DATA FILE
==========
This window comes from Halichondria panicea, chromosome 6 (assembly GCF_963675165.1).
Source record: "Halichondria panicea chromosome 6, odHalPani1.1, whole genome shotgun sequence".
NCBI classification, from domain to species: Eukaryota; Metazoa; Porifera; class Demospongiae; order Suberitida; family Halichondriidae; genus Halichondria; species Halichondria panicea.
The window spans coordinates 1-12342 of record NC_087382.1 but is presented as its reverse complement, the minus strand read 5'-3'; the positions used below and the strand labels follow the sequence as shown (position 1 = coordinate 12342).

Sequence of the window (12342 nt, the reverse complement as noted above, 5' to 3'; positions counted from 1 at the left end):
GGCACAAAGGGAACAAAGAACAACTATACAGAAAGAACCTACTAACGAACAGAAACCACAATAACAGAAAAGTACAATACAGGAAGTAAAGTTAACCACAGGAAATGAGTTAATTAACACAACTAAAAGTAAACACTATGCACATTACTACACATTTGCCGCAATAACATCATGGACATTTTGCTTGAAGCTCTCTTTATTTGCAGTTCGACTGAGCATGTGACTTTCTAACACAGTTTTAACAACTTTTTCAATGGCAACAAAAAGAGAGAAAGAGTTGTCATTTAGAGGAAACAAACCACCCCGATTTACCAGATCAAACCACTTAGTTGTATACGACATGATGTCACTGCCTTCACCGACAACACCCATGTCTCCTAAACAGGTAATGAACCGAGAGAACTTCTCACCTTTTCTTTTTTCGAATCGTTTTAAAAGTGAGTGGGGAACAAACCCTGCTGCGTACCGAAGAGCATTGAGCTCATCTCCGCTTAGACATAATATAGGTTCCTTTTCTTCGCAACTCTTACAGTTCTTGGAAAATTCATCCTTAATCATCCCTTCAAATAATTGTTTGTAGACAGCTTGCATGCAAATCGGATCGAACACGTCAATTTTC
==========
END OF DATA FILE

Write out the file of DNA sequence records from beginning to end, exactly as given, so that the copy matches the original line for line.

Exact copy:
This window comes from Halichondria panicea, chromosome 6 (assembly GCF_963675165.1).
Source record: "Halichondria panicea chromosome 6, odHalPani1.1, whole genome shotgun sequence".
NCBI classification, from domain to species: Eukaryota; Metazoa; Porifera; class Demospongiae; order Suberitida; family Halichondriidae; genus Halichondria; species Halichondria panicea.
The window spans coordinates 1-12342 of record NC_087382.1 but is presented as its reverse complement, the minus strand read 5'-3'; the positions used below and the strand labels follow the sequence as shown (position 1 = coordinate 12342).

Sequence of the window (12342 nt, the reverse complement as noted above, 5' to 3'; positions counted from 1 at the left end):
GGCACAAAGGGAACAAAGAACAACTATACAGAAAGAACCTACTAACGAACAGAAACCACAATAACAGAAAAGTACAATACAGGAAGTAAAGTTAACCACAGGAAATGAGTTAATTAACACAACTAAAAGTAAACACTATGCACATTACTACACATTTGCCGCAATAACATCATGGACATTTTGCTTGAAGCTCTCTTTATTTGCAGTTCGACTGAGCATGTGACTTTCTAACACAGTTTTAACAACTTTTTCAATGGCAACAAAAAGAGAGAAAGAGTTGTCATTTAGAGGAAACAAACCACCCCGATTTACCAGATCAAACCACTTAGTTGTATACGACATGATGTCACTGCCTTCACCGACAACACCCATGTCTCCTAAACAGGTAATGAACCGAGAGAACTTCTCACCTTTTCTTTTTTCGAATCGTTTTAAAAGTGAGTGGGGAACAAACCCTGCTGCGTACCGAAGAGCATTGAGCTCATCTCCGCTTAGACATAATATAGGTTCCTTTTCTTCGCAACTCTTACAGTTCTTGGAAAATTCATCCTTAATCATCCCTTCAAATAATTGTTTGTAGACAGCTTGCATGCAAATCGGATCGAACACGTCAATTTTC